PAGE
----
Northern Ireland isn’t a place that you would automatically associate with cycling history. But on May 9th when the GIRO starts in Belfast it will roll past a place that changed cycling forever. That place is now called Lavinia Square of the Ormeau Road, but back on May 18th 1889 it was called the North of Ireland Cricket Club Grounds and was the meet-up for a series of bike races. On that day Mr. “Willie” Hume of the Belfast Cruisers Cycling Club entered a race on a bike equipped for the first time with tires filled with air. Willie was the first to purchase the “Safety” bicycle fitted with the newly patented pneumatic tires made by Dunlop. The added advantage of this new technology became immediately evident as it took a below average rider who had never won a race and propelled him to the top spot on the podium, in every race he entered.
Up to this point Penny Farthings and solid rubber tires were the only real choice for riding and were obviously somewhat limiting. This new product by Dunlop not only changed the sport of bike racing for ever, but also bikes and wheel design in general. And despite the introduction of tubeless technology, just like the original “Double Triangle” in frame design, air inside a rubber tube is still the standard. Unfortunately the site of this game changing moment is not commemorated in any way, but a local organization The Northern Ireland Cycling Initiative is trying to correct that before the eyes of the cycling world fall on Belfast in May.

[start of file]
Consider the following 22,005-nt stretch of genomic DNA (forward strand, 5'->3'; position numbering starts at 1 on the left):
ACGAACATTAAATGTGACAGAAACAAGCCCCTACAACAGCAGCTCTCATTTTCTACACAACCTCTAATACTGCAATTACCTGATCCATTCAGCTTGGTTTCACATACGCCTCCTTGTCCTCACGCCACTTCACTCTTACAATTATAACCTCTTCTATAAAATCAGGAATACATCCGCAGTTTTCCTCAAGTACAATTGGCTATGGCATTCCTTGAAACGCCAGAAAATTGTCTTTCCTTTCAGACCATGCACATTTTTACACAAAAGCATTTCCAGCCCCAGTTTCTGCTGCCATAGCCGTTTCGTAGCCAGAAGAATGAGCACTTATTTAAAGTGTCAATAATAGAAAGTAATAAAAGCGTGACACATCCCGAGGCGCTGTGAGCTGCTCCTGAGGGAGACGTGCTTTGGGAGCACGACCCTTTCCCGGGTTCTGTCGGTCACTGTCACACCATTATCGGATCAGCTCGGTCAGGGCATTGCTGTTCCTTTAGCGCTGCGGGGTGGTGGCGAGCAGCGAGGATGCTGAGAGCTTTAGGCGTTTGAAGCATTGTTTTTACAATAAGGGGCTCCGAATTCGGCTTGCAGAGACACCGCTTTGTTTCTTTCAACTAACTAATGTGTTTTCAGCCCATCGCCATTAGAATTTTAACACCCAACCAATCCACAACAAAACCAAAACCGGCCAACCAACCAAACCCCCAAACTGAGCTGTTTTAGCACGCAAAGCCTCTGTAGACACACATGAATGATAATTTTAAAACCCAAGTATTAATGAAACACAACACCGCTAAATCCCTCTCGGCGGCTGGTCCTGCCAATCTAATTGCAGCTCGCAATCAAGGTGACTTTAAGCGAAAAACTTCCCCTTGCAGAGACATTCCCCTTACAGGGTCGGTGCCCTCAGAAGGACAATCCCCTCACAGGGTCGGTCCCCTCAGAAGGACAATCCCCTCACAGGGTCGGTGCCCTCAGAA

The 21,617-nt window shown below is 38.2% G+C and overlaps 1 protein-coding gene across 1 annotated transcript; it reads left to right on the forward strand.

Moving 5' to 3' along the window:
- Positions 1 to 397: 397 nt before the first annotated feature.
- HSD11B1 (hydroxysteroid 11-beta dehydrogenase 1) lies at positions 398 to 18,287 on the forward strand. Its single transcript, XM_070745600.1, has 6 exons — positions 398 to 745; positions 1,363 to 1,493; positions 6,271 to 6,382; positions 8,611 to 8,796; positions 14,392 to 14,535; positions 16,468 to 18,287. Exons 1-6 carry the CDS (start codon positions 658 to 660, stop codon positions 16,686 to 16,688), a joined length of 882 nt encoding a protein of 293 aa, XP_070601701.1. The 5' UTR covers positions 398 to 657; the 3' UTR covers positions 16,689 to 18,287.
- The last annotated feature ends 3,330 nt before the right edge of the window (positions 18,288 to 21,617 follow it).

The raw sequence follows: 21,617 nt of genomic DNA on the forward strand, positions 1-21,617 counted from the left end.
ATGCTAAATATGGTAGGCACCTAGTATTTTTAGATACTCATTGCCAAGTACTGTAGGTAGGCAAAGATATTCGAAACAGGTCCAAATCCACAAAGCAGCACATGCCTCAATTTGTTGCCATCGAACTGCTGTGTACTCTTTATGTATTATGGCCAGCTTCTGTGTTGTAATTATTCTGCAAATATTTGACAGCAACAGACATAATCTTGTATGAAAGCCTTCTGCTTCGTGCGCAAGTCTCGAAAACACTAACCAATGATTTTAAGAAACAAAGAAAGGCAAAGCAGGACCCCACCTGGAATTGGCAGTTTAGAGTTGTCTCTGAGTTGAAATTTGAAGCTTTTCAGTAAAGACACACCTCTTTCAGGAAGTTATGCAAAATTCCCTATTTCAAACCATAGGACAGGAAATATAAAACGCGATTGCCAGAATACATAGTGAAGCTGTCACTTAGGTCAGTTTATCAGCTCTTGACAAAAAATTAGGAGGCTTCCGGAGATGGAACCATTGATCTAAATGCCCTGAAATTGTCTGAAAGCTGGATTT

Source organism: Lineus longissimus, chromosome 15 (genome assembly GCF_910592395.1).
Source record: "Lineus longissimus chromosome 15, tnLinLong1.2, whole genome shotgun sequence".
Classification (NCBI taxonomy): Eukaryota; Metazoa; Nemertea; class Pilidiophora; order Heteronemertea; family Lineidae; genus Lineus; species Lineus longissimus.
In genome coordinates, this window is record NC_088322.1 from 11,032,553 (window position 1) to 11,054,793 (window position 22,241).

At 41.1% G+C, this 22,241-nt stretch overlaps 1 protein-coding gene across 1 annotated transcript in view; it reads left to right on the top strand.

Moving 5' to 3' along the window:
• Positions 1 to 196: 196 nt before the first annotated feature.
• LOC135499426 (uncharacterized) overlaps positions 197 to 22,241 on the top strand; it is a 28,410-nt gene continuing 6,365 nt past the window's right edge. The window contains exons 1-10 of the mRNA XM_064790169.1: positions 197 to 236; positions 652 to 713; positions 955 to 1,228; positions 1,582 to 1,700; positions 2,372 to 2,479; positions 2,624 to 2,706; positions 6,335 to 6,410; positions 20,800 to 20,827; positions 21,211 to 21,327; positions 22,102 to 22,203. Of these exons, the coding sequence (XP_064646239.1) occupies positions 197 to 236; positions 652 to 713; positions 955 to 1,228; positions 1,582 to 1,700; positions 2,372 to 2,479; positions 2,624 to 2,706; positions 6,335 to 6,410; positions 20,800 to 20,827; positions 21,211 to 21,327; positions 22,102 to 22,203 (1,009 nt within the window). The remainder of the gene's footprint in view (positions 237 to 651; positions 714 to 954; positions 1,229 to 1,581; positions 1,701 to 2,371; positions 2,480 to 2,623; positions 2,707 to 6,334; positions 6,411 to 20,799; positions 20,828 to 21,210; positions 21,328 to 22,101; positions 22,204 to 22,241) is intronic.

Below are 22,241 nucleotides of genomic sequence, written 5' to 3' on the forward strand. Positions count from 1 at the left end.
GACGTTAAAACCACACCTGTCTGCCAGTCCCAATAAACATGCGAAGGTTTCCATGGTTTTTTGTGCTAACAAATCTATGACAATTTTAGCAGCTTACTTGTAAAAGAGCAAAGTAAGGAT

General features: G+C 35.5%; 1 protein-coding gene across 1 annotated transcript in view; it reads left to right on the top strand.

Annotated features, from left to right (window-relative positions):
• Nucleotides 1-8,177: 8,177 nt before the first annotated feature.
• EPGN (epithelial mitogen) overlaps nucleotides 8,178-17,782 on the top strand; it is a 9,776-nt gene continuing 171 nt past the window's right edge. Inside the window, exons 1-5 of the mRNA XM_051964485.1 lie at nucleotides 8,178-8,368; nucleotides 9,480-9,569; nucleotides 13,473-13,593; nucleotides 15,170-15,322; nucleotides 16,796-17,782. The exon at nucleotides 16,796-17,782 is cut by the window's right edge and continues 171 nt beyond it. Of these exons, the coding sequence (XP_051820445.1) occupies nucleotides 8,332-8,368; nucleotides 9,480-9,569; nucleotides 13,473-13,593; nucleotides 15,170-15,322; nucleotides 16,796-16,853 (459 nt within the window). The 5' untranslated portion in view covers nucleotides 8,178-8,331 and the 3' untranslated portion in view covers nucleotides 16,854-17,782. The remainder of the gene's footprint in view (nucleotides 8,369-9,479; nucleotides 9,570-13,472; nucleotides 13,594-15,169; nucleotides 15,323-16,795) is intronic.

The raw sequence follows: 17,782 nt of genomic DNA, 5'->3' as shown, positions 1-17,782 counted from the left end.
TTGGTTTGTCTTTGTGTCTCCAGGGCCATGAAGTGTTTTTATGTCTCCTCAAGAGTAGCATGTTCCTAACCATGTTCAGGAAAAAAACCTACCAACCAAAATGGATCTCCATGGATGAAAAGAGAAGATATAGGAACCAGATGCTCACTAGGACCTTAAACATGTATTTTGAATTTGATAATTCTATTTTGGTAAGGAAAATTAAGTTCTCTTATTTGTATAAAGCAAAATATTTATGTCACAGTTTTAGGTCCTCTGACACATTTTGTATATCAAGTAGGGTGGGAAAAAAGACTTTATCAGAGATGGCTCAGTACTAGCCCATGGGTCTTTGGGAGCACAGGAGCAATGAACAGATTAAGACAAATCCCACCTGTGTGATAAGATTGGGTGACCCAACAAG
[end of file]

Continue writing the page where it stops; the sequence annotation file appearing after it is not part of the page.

John Boyd Dunlop a resident of Belfast commemorated on a local bank note
The downside of this story is that the Northern Ireland government is so wrapped up in where to hang their flags and just basic tribalism that they are not doing anything to celebrate this global historic moment. If you are there for the GIRO start it might be worth checking it out closer to the time as local riders are hopefully trying to re-stage the race Penny-farthings, tweed racing kit and all. It certainly make a change from skin-suits, power meters and aero helmets.